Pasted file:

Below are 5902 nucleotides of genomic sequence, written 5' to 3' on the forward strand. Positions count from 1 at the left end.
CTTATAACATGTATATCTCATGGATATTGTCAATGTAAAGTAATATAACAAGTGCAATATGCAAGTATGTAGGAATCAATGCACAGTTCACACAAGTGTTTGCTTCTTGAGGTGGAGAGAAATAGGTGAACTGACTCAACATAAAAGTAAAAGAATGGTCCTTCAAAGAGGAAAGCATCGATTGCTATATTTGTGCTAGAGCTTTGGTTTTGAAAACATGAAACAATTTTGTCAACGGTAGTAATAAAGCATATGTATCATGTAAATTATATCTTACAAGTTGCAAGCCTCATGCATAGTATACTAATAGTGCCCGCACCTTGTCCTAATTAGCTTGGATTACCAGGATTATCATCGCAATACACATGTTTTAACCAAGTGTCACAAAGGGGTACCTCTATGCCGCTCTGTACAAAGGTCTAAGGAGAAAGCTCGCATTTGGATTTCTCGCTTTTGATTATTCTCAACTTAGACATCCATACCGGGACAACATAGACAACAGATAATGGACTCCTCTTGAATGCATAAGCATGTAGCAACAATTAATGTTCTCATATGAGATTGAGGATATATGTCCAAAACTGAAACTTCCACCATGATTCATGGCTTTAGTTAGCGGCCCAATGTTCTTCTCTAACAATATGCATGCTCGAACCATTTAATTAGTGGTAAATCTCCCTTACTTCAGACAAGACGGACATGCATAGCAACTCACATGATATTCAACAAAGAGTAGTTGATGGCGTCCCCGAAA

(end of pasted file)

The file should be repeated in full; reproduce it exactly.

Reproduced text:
Below are 5902 nucleotides of genomic sequence, written 5' to 3' on the forward strand. Positions count from 1 at the left end.
CTTATAACATGTATATCTCATGGATATTGTCAATGTAAAGTAATATAACAAGTGCAATATGCAAGTATGTAGGAATCAATGCACAGTTCACACAAGTGTTTGCTTCTTGAGGTGGAGAGAAATAGGTGAACTGACTCAACATAAAAGTAAAAGAATGGTCCTTCAAAGAGGAAAGCATCGATTGCTATATTTGTGCTAGAGCTTTGGTTTTGAAAACATGAAACAATTTTGTCAACGGTAGTAATAAAGCATATGTATCATGTAAATTATATCTTACAAGTTGCAAGCCTCATGCATAGTATACTAATAGTGCCCGCACCTTGTCCTAATTAGCTTGGATTACCAGGATTATCATCGCAATACACATGTTTTAACCAAGTGTCACAAAGGGGTACCTCTATGCCGCTCTGTACAAAGGTCTAAGGAGAAAGCTCGCATTTGGATTTCTCGCTTTTGATTATTCTCAACTTAGACATCCATACCGGGACAACATAGACAACAGATAATGGACTCCTCTTGAATGCATAAGCATGTAGCAACAATTAATGTTCTCATATGAGATTGAGGATATATGTCCAAAACTGAAACTTCCACCATGATTCATGGCTTTAGTTAGCGGCCCAATGTTCTTCTCTAACAATATGCATGCTCGAACCATTTAATTAGTGGTAAATCTCCCTTACTTCAGACAAGACGGACATGCATAGCAACTCACATGATATTCAACAAAGAGTAGTTGATGGCGTCCCCGAAA